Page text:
Swipe ideas from some of the best Facebook ads
This Adstream ad opens with the words 'Deadline looming', which gets you thinking of how much pressure you're under - a classic persuasion technique to build up desire and interest.
It also motivates you by showing you how quick and simple their service is (as little as 3 minutes), which paints a picture of simplifying your life.
The graphic also has a strong headline using a superlative to drive the message home.
The striking illustration of a colourful lion is really effective in this ad. Chances are you looked at it before you read the copy.
If I'd have designed it, I would have had the lion looking upwards towards the introductory text (or downwards towards the deal). Making contact between eyes is effective, but even more so when the eyes are drawn to key elements, such as titles and headings.
With the exception of a couple of superlatives dotted around in the copy, the words don't 'sparkle' as much as I think they could.
Advertiser: Sabri Suby
If I'm honest, this superlative-laden ad is a little bit too heavy on the 'power words', to the point that it feels a bit hype-y to me.
But regardless of how you feel about using hyperbole to sell products, Sabri Suby uses some good techniques.
He starts off with lots of social proof (90,000 books on the first day of release and "best-seller within 10 minutes flat". This technique is good - as long as you're willing to prove that they're verifiable facts, because there's always someone out there who is skeptical enough to go looking for that proof.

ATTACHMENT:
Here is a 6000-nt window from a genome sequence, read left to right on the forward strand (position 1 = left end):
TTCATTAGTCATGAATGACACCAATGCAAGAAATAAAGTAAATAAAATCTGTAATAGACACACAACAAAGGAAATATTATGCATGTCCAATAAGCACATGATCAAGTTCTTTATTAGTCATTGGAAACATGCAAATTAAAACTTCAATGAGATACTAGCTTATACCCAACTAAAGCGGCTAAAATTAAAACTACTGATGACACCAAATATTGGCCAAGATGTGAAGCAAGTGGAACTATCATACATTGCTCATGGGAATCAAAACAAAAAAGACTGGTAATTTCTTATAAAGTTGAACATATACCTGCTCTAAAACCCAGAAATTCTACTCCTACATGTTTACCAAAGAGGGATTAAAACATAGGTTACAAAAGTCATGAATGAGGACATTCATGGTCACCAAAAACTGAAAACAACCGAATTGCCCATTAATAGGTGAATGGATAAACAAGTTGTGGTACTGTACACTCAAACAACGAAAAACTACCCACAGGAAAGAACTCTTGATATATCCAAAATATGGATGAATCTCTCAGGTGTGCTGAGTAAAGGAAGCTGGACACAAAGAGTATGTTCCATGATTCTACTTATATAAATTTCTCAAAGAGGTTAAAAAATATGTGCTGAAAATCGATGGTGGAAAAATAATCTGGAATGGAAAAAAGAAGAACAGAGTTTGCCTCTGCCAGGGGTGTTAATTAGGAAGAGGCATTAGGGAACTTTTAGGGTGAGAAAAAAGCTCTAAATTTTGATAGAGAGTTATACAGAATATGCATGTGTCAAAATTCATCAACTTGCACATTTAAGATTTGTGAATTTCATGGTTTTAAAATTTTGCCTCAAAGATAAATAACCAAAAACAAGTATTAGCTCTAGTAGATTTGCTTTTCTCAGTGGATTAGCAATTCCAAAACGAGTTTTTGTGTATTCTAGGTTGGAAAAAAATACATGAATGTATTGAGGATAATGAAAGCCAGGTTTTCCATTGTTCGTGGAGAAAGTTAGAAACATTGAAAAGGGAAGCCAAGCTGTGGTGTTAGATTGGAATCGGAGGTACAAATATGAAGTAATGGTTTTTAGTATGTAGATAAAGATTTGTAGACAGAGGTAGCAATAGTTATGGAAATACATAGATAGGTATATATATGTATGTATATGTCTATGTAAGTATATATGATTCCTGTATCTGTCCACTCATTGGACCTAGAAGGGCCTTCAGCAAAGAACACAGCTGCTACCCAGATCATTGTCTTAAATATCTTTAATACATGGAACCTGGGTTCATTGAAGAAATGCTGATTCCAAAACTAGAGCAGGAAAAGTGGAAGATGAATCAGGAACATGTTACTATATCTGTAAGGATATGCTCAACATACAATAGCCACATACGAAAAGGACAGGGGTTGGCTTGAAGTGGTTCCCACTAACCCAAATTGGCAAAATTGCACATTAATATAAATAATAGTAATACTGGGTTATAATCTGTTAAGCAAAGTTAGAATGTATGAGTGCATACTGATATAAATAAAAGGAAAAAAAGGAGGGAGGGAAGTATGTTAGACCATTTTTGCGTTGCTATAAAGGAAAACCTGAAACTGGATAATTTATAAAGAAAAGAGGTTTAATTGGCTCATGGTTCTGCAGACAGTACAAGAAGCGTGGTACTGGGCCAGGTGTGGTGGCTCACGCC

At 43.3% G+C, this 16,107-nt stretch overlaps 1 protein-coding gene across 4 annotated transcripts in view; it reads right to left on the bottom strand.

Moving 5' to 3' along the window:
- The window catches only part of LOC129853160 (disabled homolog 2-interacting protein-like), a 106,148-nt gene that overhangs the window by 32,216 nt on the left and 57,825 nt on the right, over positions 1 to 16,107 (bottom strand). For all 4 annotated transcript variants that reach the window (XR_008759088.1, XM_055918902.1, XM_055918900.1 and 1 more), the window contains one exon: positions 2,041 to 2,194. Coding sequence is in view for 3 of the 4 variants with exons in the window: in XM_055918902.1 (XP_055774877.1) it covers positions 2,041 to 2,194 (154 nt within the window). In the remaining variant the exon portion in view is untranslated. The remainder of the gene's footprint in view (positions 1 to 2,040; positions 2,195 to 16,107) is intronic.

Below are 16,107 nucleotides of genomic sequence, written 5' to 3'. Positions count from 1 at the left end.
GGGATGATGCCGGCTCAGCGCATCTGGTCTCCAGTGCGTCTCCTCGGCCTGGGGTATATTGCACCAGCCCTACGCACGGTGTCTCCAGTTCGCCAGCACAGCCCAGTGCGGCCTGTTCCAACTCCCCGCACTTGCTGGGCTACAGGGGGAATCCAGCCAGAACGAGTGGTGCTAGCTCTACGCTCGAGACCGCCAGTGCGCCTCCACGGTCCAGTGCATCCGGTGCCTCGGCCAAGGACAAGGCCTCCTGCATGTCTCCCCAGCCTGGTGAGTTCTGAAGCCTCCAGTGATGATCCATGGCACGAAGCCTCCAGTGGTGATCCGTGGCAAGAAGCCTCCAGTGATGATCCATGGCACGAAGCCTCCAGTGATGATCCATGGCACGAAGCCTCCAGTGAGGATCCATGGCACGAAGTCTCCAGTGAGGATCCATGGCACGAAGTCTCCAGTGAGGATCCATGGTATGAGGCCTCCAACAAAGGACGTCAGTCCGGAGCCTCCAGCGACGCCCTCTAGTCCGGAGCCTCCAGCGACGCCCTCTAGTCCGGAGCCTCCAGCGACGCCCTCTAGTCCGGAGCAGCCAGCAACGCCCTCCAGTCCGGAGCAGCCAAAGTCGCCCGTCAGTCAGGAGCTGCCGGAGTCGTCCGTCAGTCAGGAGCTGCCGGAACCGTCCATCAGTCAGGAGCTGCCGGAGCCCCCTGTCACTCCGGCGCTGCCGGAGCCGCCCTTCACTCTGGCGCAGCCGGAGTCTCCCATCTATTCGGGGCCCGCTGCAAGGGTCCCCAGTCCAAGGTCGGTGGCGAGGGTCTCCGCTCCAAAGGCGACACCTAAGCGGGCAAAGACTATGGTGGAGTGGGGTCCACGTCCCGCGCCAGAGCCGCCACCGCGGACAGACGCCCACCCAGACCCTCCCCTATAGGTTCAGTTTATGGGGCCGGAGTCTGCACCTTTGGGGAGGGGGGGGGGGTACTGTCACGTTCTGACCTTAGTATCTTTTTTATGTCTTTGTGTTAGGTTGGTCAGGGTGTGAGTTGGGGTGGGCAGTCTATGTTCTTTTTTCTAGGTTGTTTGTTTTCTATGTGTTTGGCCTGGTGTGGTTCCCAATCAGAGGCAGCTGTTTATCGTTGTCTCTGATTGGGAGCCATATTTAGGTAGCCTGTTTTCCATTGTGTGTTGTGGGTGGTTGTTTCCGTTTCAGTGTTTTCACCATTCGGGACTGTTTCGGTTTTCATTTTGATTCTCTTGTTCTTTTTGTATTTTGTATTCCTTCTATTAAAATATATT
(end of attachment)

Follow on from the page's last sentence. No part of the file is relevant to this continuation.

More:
Once again, we see a picture of the actual book itself, which gives a visual representation of what you're getting for your money.
Personally, I'd have opened up the copy highlighting the target market, as it's not immediately clear who the book is aimed at.
Tagspower wordssuperlativeshyperbolesocial prooflead magnet
Here's a Facebook ad that gets right down to the point in its single paragraph.
It steers clear of hype and superlatives unline many other ads in this list, but what it does do is go straight in with the benefits ("Let us help you" and "Take a load off").
I like this approach. People don't like hard sales. And they're becoming wise to copy-heavy techniques - consumers are beginning to get more savvy to the tricks of the trade.
Simple, effective, and on-target. Just like they're meant to be.
Advertiser: Turbo Heat Welding Tools
What better way of selling a product than to actually show a video of it in action?
Without spending a fortune buying all their competitor's products, we are forced to believe that this Turbo Heat Welding Tool is the best way....
Using superlatives such as 'best' is a great strategy, but you've got to ensure that it really is the best, or you're going to face some backlash from your customers (as well as refund requests).
Not something you want to have to deal with.